A group of more than 1,000 local artists, many saying they were friends of those killed in a deadly warehouse fire earlier this month, have signed a letter calling on the mayor of Oakland to stop landlords from evicting warehouse residents in the wake of tragedy.
Three artists -- Nihar Bhatt, Sophia Kim and Carolyn Valentine -- say they collected the more than 1,000 signatures and comments from the local artist community in the past 24 hours. They sent the letter to both the mayor and media outlets.
"We believe that as the music community that lost so many of our own (most of the people who died were in attendance of the event being thrown there and do not live there), our perspective is critical," an email from Bhatt stated. "One thread that keeps on being lost in press coverage is the difficulty promoters have faced in creating permitted events in the city of Oakland. This is a very critical part of how this fire occurred, and we believe our statement is one of the only ones that addresses it in our fourth demand."
Bodies were still being pulled from the wreckage when warehouse music venues in Philadelphia and Baltimore were shut down after operating for years. Locally, venues and "warehomes," where artists live and work, such as Richmond's Burnt Ramen, were shut down in recent days; in Burnt Ramen's case, Richmond Mayor Tom Butt had identified the space as potentially being "the next Ghost Ship." (Richmond City officials have yet to provide a list of violations to the owner of Burnt Ramen to justify the space's closure.)
"The media frequently seeks to mischaracterize our collective spaces as hedonistic playgrounds. This is a gross distortion," the letter to the mayor states. "They are sacred spaces that allow us to survive, organize, and flourish in the face of a mainstream culture that often shuns our very existence. Shuttering the spaces that allow us to safely congregate is tantamount to extinguishing our livelihood."
In Berkeley, the city's rent board has been working to pass a law similar to New York City's loft law, which guarantees the right of first refusal to residents of warehouses after they're brought up to code.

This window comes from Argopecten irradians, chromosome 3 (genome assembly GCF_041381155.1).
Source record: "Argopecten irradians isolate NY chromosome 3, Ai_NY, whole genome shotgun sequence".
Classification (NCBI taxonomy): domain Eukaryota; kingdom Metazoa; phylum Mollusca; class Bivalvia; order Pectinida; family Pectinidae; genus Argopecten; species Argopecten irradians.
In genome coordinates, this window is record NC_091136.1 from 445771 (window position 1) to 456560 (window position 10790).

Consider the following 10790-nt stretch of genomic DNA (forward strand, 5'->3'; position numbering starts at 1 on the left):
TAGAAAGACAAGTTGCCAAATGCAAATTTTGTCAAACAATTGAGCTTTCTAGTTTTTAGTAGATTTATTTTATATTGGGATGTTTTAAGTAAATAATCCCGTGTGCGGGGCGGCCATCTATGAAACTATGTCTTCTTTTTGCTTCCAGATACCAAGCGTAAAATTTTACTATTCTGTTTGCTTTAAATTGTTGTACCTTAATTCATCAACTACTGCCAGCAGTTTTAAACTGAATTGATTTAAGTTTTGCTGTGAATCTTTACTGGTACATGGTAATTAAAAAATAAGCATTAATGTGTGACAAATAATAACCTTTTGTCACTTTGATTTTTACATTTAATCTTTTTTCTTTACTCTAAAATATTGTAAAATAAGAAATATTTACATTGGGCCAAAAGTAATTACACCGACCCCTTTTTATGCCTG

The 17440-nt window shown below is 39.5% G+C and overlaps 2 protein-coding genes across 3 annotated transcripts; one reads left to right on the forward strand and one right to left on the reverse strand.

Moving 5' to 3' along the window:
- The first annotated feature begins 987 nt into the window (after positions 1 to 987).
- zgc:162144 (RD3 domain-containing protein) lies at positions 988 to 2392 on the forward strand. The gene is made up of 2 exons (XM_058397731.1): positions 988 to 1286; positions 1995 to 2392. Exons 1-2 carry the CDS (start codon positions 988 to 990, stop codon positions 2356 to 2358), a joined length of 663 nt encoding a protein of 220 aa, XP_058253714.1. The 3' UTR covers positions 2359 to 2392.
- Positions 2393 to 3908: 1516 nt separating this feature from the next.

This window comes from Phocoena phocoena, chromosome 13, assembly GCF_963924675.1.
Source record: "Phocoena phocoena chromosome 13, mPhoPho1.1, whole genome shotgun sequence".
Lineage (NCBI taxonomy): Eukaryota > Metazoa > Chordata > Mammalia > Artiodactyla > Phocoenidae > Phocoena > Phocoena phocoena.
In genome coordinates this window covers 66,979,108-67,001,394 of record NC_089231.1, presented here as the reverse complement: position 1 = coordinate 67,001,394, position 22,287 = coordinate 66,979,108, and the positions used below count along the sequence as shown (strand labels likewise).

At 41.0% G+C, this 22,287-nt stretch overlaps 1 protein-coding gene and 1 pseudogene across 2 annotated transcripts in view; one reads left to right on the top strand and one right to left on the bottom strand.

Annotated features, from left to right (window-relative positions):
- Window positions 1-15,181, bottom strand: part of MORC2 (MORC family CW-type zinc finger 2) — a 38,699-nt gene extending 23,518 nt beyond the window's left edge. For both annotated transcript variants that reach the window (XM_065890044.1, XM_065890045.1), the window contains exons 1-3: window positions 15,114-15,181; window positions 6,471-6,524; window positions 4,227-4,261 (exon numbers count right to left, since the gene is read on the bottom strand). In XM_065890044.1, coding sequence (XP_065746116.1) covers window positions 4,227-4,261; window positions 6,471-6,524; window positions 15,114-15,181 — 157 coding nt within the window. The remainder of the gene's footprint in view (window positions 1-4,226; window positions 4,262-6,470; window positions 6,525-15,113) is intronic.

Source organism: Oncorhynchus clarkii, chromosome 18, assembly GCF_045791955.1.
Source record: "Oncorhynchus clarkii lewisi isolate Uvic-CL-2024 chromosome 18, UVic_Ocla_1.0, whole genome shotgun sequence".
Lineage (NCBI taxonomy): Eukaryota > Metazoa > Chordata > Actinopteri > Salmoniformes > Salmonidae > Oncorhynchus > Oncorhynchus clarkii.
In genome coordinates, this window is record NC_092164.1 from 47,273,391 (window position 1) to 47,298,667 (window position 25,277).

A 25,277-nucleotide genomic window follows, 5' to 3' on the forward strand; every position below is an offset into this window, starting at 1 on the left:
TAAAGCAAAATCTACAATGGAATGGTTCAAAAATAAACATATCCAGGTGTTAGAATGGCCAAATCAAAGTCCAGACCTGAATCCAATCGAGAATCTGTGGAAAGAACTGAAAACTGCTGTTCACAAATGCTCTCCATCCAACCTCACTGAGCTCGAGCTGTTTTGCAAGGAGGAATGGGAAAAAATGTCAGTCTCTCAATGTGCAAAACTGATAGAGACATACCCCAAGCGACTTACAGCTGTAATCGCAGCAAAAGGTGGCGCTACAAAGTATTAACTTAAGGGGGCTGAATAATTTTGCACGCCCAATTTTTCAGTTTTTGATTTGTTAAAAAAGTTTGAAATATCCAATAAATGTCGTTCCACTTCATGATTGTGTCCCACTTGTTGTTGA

"We should also consider an amnesty program similar to the Accessory Dwelling Unit (ADU) one last year in order to legalize units, in part to allow for habitability inspections that do not result in mass evictions," Jesse Townley, Berkeley Rent Board member and punk singer, wrote in a letter to Berkeley City Council.
This story will be updated when new details are learned.
Read the letter to Mayor Schaaf in its entirety below:
Oakland Mayor Libby Schaaf,
We are survivors of the Friday, December 2nd Ghost Ship fire, as well as dear friends of the deceased and committed participants in the underground music scene represented by the event. We have suffered a shattering loss, and in order to avoid further devastation to our community in the long-term, we have the following demands:
(1) Announce an emergency eviction moratorium. Out of panic or opportunism, property owners are rashly ousting tenants throughout Oakland.
(2) Publicly pledge to offer a clear path forward for artists’ spaces to address safety concerns without risking expulsion.
(3) Reassess the housing policies that lead people to live in unsafe residences.
(4) Reassess permitting policies that exacerbate unsafe performance spaces. Do so with input from the music community that just lost so many of its pillars.
The importance of this last demand is illustrated well by the case of 21 Grand - a venue that did everything it could to legitimately host experimental music but was stymied at every point by an arduous city bureaucratic process. This is the context in which people adopt unsafe performance spaces. The vast majority of the victims of the Ghost Ship fire did not live at the residence, but were attendees of the event that was thrown there.
It is no coincidence that so many victims of the fire were queer, trans, and/or people of color. The media frequently seeks to mischaracterize our collective spaces as hedonistic playgrounds. This is a gross distortion. They are sacred spaces that allow us to survive, organize, and flourish in the face of a mainstream culture that often shuns our very existence. Shuttering the spaces that allow us to safely congregate is tantamount to extinguishing our livelihood.
In the aftermath of the fire, developers and landlords have ramped up the systematic displacement of individuals residing in warehouses and other such improvised homes. As artists, we have been greatly impacted by their actions; however, we understand that these recent threats to our housing are but a facet of the broader context of gentrification that has long displaced marginalized citizens of Oakland, including people of color, queer individuals, the disabled, the elderly and other low-income residents outside of our arts communities. Continuing to shutter and penalize collective spaces at this time will only exacerbate displacement; it teeters the housing-insecure towards the streets.
You have publicly expressed your desire to defend Oakland’s diverse artistic and musical community. You have the chance to prove your commitment to this goal by acting upon each of our aforementioned demands.
Over 1000 people from our community have signed onto this statement in the last 24 hours. They also left impassioned comments regarding the impact of this fire. Please click here to see the detailed responses: